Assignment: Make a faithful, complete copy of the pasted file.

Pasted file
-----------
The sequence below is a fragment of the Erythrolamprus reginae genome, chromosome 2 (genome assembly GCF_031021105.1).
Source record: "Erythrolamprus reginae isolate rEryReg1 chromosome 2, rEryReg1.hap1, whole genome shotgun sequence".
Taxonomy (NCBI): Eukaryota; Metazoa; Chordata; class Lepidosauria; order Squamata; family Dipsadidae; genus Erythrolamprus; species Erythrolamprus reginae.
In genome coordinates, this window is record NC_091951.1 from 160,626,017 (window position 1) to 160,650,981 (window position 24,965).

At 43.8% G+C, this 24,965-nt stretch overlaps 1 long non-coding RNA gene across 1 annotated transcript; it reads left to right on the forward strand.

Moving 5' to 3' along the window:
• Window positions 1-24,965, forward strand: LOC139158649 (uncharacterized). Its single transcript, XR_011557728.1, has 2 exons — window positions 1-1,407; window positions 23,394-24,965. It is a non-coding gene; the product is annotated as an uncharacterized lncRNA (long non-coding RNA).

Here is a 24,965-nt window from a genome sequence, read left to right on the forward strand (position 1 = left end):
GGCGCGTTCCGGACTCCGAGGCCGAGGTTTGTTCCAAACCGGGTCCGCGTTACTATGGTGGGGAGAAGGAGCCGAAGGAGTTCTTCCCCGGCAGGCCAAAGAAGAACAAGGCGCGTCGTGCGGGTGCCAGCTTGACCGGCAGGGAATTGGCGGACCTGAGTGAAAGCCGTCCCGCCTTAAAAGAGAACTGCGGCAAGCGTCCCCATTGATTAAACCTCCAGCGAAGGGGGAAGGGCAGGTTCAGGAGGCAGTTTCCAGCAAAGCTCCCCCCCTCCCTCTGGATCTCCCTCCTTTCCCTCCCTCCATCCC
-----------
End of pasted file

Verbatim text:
The sequence below is a fragment of the Erythrolamprus reginae genome, chromosome 2 (genome assembly GCF_031021105.1).
Source record: "Erythrolamprus reginae isolate rEryReg1 chromosome 2, rEryReg1.hap1, whole genome shotgun sequence".
Taxonomy (NCBI): Eukaryota; Metazoa; Chordata; class Lepidosauria; order Squamata; family Dipsadidae; genus Erythrolamprus; species Erythrolamprus reginae.
In genome coordinates, this window is record NC_091951.1 from 160,626,017 (window position 1) to 160,650,981 (window position 24,965).

At 43.8% G+C, this 24,965-nt stretch overlaps 1 long non-coding RNA gene across 1 annotated transcript; it reads left to right on the forward strand.

Moving 5' to 3' along the window:
• Window positions 1-24,965, forward strand: LOC139158649 (uncharacterized). Its single transcript, XR_011557728.1, has 2 exons — window positions 1-1,407; window positions 23,394-24,965. It is a non-coding gene; the product is annotated as an uncharacterized lncRNA (long non-coding RNA).

Here is a 24,965-nt window from a genome sequence, read left to right on the forward strand (position 1 = left end):
GGCGCGTTCCGGACTCCGAGGCCGAGGTTTGTTCCAAACCGGGTCCGCGTTACTATGGTGGGGAGAAGGAGCCGAAGGAGTTCTTCCCCGGCAGGCCAAAGAAGAACAAGGCGCGTCGTGCGGGTGCCAGCTTGACCGGCAGGGAATTGGCGGACCTGAGTGAAAGCCGTCCCGCCTTAAAAGAGAACTGCGGCAAGCGTCCCCATTGATTAAACCTCCAGCGAAGGGGGAAGGGCAGGTTCAGGAGGCAGTTTCCAGCAAAGCTCCCCCCCTCCCTCTGGATCTCCCTCCTTTCCCTCCCTCCATCCC